RBCCDDPP, five days. The arrow pointy to apparent pairing of the dense lines along a longitudinal strand. TWO units of a coarse. headlike periodicit\, lie to the right of the arrow. ~80,000.

370

ELIZABETH

BITTENHOUSE

bbCCDDpp, five days. Granule g, is somewhat altered toward the FIG. 4. “black” pattern hut retains some of the disorganization characteristic of brown granules. The unmelanized granule g? seems to contain a membrane lying in the plane of the section. ~48,000.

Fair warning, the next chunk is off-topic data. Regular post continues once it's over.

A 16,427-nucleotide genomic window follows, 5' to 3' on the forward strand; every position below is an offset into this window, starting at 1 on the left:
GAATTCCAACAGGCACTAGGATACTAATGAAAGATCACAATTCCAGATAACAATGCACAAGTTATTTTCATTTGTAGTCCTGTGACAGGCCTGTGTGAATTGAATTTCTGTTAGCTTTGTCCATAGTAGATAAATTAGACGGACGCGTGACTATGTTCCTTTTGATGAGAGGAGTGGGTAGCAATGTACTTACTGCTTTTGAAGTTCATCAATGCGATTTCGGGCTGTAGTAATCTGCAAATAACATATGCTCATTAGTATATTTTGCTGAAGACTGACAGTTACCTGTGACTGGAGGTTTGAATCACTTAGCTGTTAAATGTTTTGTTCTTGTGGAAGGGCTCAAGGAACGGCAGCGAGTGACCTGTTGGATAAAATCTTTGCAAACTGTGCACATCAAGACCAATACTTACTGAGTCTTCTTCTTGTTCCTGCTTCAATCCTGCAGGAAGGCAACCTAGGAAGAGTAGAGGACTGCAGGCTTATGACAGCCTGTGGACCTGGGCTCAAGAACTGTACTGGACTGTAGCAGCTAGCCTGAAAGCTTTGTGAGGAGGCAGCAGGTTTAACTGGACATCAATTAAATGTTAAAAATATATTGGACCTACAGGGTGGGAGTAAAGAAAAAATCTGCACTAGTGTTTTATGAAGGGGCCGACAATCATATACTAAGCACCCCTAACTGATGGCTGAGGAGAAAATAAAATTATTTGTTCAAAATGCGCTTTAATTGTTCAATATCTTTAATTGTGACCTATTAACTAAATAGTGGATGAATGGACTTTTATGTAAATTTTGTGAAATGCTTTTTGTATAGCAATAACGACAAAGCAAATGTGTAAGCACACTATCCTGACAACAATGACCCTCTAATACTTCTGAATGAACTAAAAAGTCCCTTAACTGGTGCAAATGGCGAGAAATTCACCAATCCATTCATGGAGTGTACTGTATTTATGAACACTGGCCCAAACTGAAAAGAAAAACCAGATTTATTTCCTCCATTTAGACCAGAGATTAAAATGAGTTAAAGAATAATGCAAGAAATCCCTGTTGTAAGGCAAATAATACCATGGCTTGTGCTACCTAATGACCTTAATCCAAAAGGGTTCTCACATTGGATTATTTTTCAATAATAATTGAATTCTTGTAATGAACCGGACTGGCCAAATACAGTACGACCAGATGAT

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The inte,nal structure of these granules, nevertheless, seems to consist of one or more membranes running the length of the granule in a pattern very much like the pattern seen in intense black granules. The granules in the S-day-old mouse did not differ from the granules in the S-day-old mouse. In S-day-old pink-eyed brown melanocytes (Fig. 9) the majority of granules resemble lightly melanized intense brown (bhCCDDPP) granules. They are usually round, with the greatest diameter not exceeding 0.55 ,A, The framework is a disorderly web of strands. The few unmelanized granules occur in or near the Golgi region. In 5-clay-old pink-eyed brown melanocytes (Fig. 4) however, many granules are oval or elongate, with a greatest diameter comparable to the diameter of heavily melanized intense brown granules (up to O.‘i 1-t). The volume of these elongate granules. however, would 1.c~ substantiallv less than the volume of the more nearly spherical intense brown granules. The framework of many oval and elongate granules tends toward a pattern of longitudinal strands and membranes, but with more forking and crossing than is usual in black granules. Periodic striations of the type seen in black granules sometimes arc evident. Figure 4 shows an unmelanized hods similar to the bodies interpreted in black genotypes as granules sectioned so that a menbrane lies in the plane of section. Unmelanized granules are common and may be seen in any part of the cell. CCDDpp melanocytes tend to contain more granules than CCDDPP, and a frw are as denselv crowded as CCtlrlPP (Maltese) cells. There FL. 5. hbCCt&p, eight days. The 1~~1~~ indicatrcl 1,). the arrow has ( 19,000.